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Former Portuguese Prime Minister José Socrates was on trial on Friday for crimes of money laundering and falsification of documents. He was dismissed on three corruption charges brought against him by the prosecution.

More than six years later his resounding arrest, the former Portuguese Prime Minister Jose socrates was sent to trial for money laundering and falsification of documents, but was dismissed on Friday April 9 on the corruption charges against him.

The judgment handed down by the Central Criminal Investigation Tribunal is a snub to the public prosecutor who, in October 2017, accused the former socialist leader, now 63, of thirty-one crimes.

Prosecutors, who will be able to appeal this decision, suspected him of having received some 34 million euros in exchange for favors returned to three economic groups while he governed Portugal, between 2005 and 2011.

Sparking a huge political and media scandal, the prosecution attributed a total of 189 crimes to 19 people and nine companies. But, Friday, the examining magistrate Ivo Rosa retained only a dozen, and most of the defendants were cleared.

“All the great lies of the prosecution have fallen to the ground,” reacted José Socrates on leaving the court, promising to continue to fight to prove his innocence.

Corruption indices deemed “insufficient”

During his trial, the date of which has not been announced, José Socrates will have to defend himself in court for having concealed funds with the complicity of businessman Carlos Santos Silva, a childhood friend suspected of ‘act like his straw man.

In addition to Messrs Socrates and Santos Silva, former banker Ricardo Salgado will have to answer in a separate trial for three crimes of breach of trust, while ex-minister Armando Vara, already convicted in another case, will be tried for a crime money laundering.

The three crimes of passive corruption attributed to José Socrates had already been prescribed by the time the accusation was formulated, in October 2017, estimated the examining magistrate Ivo Rosa who, for more than three hours, read a summary of his judgment during a hearing broadcast live on television.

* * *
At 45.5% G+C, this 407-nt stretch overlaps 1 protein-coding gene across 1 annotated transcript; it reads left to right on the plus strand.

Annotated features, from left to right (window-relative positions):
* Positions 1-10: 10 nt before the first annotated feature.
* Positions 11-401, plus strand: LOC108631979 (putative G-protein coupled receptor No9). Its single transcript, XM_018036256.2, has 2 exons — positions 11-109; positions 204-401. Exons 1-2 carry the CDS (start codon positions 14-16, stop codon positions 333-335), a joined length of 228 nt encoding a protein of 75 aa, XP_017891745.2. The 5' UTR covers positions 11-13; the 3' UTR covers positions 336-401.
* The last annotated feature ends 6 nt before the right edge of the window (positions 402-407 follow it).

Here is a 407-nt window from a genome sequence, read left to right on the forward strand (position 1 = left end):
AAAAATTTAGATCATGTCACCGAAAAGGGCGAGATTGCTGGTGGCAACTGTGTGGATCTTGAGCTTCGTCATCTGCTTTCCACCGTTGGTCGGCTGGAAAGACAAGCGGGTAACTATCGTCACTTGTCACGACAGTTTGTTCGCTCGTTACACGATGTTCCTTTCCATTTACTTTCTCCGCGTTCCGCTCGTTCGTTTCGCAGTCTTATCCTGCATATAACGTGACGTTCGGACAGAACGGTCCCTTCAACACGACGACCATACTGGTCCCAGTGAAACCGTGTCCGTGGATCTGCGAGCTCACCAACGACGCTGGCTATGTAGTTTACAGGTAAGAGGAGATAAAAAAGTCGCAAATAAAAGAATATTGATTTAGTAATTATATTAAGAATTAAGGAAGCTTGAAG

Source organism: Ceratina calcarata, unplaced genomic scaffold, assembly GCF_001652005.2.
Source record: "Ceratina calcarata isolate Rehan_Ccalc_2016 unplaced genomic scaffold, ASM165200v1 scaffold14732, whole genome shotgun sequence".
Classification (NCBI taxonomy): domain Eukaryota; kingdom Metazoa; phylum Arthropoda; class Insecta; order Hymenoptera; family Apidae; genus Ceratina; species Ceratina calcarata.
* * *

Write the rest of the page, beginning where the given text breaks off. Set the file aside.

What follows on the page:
By pronouncing all the same on the merits of the case, the magistrate dismantled almost point by point the conclusions of the prosecution, criticizing on several occasions “the absence of evidence”, the “lack of rigor” or the “sterile character “of the indictment.

Regarding the bribes that José Socrates allegedly received from Ricardo Salgado, the former boss of the Espirito Santo bank, the judge concluded that the clues gathered by prosecutors were “manifestly insufficient to support his conviction for n ‘any form of passive corruption’.

Legal setbacks

José Socrates’ legal setbacks have always been an embarrassment for the current Prime Minister Antonio Costa, member of the first of his two governments.

Shortly before the hearing on Friday, Antonio Costa reiterated that he had “nothing to add” since this scandal broke out with the arrest of José Socrates, one evening in November 2014, when he himself took the reins. of the Socialist Party by calling on its activists not to confuse the interests of the party with those of its former leader.

At the time, José Socrates’ image was already tarnished by his management of the debt crisis, which in 2011 prompted him to seek international financial assistance to avoid the country’s bankruptcy and which allowed the right to gain power.

Placed in pre-trial detention for nine months, then placed under house arrest before being released six weeks later, the former Prime Minister has always proclaimed his innocence by claiming to be the victim of a “smear campaign”.

However, he admitted in interviews that he regularly borrowed money from his friend Carlos Santos Silva, a relationship he will no doubt be called upon to clarify during his trial.

With AFP



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